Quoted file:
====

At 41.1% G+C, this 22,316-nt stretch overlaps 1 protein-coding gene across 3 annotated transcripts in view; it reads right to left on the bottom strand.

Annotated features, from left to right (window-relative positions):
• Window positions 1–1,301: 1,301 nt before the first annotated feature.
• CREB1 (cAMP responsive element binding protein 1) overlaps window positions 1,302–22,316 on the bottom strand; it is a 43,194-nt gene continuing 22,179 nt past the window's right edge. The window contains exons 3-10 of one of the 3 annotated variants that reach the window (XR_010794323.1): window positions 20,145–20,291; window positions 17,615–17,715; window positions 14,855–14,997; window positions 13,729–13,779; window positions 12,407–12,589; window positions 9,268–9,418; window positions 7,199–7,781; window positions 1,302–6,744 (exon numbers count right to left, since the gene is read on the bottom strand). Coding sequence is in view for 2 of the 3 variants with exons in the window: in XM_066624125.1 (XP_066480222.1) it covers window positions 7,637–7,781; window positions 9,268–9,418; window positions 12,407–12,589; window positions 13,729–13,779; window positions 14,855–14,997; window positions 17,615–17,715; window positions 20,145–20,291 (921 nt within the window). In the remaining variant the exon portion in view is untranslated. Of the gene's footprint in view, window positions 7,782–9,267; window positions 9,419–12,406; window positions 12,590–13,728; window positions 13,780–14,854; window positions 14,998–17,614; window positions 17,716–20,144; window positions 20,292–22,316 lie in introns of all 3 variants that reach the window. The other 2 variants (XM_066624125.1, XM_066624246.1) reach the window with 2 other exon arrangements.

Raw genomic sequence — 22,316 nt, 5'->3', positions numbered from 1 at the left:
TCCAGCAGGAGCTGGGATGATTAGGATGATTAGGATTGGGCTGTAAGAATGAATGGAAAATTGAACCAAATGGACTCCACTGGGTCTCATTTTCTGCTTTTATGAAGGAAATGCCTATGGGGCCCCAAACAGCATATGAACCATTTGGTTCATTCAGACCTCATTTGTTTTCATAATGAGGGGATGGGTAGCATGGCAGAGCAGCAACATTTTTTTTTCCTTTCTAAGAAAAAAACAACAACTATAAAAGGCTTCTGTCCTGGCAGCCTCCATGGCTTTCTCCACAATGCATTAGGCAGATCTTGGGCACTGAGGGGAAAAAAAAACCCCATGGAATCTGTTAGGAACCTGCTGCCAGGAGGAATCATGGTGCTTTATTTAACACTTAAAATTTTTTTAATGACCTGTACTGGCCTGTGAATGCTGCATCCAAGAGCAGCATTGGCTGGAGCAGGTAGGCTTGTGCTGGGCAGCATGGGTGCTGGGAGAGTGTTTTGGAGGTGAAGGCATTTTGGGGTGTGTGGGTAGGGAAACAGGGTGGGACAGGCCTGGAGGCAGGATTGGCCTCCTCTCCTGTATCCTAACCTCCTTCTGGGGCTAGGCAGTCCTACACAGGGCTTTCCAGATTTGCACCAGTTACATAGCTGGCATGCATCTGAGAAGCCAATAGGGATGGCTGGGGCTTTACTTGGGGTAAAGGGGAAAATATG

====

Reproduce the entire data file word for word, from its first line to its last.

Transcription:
At 41.1% G+C, this 22,316-nt stretch overlaps 1 protein-coding gene across 3 annotated transcripts in view; it reads right to left on the bottom strand.

Annotated features, from left to right (window-relative positions):
• Window positions 1–1,301: 1,301 nt before the first annotated feature.
• CREB1 (cAMP responsive element binding protein 1) overlaps window positions 1,302–22,316 on the bottom strand; it is a 43,194-nt gene continuing 22,179 nt past the window's right edge. The window contains exons 3-10 of one of the 3 annotated variants that reach the window (XR_010794323.1): window positions 20,145–20,291; window positions 17,615–17,715; window positions 14,855–14,997; window positions 13,729–13,779; window positions 12,407–12,589; window positions 9,268–9,418; window positions 7,199–7,781; window positions 1,302–6,744 (exon numbers count right to left, since the gene is read on the bottom strand). Coding sequence is in view for 2 of the 3 variants with exons in the window: in XM_066624125.1 (XP_066480222.1) it covers window positions 7,637–7,781; window positions 9,268–9,418; window positions 12,407–12,589; window positions 13,729–13,779; window positions 14,855–14,997; window positions 17,615–17,715; window positions 20,145–20,291 (921 nt within the window). In the remaining variant the exon portion in view is untranslated. Of the gene's footprint in view, window positions 7,782–9,267; window positions 9,419–12,406; window positions 12,590–13,728; window positions 13,780–14,854; window positions 14,998–17,614; window positions 17,716–20,144; window positions 20,292–22,316 lie in introns of all 3 variants that reach the window. The other 2 variants (XM_066624125.1, XM_066624246.1) reach the window with 2 other exon arrangements.

Raw genomic sequence — 22,316 nt, 5'->3', positions numbered from 1 at the left:
TCCAGCAGGAGCTGGGATGATTAGGATGATTAGGATTGGGCTGTAAGAATGAATGGAAAATTGAACCAAATGGACTCCACTGGGTCTCATTTTCTGCTTTTATGAAGGAAATGCCTATGGGGCCCCAAACAGCATATGAACCATTTGGTTCATTCAGACCTCATTTGTTTTCATAATGAGGGGATGGGTAGCATGGCAGAGCAGCAACATTTTTTTTTCCTTTCTAAGAAAAAAACAACAACTATAAAAGGCTTCTGTCCTGGCAGCCTCCATGGCTTTCTCCACAATGCATTAGGCAGATCTTGGGCACTGAGGGGAAAAAAAAACCCCATGGAATCTGTTAGGAACCTGCTGCCAGGAGGAATCATGGTGCTTTATTTAACACTTAAAATTTTTTTAATGACCTGTACTGGCCTGTGAATGCTGCATCCAAGAGCAGCATTGGCTGGAGCAGGTAGGCTTGTGCTGGGCAGCATGGGTGCTGGGAGAGTGTTTTGGAGGTGAAGGCATTTTGGGGTGTGTGGGTAGGGAAACAGGGTGGGACAGGCCTGGAGGCAGGATTGGCCTCCTCTCCTGTATCCTAACCTCCTTCTGGGGCTAGGCAGTCCTACACAGGGCTTTCCAGATTTGCACCAGTTACATAGCTGGCATGCATCTGAGAAGCCAATAGGGATGGCTGGGGCTTTACTTGGGGTAAAGGGGAAAATATG